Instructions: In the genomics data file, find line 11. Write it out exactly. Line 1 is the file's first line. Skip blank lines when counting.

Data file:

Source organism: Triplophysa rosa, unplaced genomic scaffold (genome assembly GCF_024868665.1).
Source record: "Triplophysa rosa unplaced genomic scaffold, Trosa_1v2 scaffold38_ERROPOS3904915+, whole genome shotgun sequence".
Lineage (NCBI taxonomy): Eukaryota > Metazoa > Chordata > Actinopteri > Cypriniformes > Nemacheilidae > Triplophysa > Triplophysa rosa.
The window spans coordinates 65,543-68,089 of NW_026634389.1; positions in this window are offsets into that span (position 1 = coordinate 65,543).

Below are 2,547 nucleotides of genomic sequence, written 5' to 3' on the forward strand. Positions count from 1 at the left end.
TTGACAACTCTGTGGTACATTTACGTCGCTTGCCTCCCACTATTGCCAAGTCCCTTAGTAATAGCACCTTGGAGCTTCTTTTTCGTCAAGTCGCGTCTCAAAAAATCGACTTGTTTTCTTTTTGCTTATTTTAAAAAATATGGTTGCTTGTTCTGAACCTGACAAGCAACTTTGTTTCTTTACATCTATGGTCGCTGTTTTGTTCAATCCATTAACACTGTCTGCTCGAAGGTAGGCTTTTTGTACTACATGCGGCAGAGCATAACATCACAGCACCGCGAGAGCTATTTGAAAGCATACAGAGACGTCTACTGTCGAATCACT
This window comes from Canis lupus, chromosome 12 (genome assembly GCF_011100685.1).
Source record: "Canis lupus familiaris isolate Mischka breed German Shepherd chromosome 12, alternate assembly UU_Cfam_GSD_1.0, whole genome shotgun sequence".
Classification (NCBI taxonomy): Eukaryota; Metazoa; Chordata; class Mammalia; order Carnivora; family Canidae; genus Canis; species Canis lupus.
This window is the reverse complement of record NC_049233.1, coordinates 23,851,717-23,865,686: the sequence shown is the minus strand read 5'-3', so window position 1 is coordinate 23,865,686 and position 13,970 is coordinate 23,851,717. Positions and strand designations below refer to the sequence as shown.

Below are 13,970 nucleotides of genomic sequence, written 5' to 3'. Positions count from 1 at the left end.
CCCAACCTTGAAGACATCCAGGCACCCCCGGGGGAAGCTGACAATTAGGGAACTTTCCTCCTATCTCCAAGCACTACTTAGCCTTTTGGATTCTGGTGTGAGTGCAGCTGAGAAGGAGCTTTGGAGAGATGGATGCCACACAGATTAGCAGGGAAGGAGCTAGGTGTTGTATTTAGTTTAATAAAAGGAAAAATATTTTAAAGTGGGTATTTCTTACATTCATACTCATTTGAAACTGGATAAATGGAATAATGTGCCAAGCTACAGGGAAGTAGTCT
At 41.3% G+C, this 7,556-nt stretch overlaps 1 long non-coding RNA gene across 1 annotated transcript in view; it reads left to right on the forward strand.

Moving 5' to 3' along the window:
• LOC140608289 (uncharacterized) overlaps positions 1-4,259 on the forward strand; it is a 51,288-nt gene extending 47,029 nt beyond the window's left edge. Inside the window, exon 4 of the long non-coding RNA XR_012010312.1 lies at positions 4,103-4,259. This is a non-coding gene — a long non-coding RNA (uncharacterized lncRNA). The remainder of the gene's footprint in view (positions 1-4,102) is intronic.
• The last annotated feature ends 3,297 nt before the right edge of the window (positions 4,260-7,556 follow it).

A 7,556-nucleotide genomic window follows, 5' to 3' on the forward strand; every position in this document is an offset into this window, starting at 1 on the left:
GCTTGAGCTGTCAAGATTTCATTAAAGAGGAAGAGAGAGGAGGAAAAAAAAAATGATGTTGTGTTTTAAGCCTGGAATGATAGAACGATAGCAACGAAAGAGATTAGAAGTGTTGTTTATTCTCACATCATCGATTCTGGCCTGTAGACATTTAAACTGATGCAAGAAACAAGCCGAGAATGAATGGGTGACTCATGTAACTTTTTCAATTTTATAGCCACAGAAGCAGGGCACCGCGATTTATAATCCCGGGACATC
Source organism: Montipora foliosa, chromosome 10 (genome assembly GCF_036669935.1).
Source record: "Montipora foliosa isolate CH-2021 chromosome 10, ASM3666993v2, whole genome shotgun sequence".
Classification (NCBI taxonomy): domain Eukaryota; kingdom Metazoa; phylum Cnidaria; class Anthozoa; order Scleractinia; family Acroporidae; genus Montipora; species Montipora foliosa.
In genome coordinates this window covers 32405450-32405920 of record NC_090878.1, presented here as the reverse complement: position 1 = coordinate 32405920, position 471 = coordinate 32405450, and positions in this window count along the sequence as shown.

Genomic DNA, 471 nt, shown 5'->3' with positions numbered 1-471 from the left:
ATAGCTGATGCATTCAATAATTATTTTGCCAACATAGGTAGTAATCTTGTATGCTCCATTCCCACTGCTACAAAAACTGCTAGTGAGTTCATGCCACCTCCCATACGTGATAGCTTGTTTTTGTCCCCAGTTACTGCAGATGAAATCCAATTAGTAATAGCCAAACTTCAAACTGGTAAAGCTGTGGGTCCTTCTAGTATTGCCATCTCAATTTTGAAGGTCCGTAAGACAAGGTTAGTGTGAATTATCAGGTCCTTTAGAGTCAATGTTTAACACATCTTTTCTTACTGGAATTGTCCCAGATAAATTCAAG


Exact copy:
Below are 13,970 nucleotides of genomic sequence, written 5' to 3'. Positions count from 1 at the left end.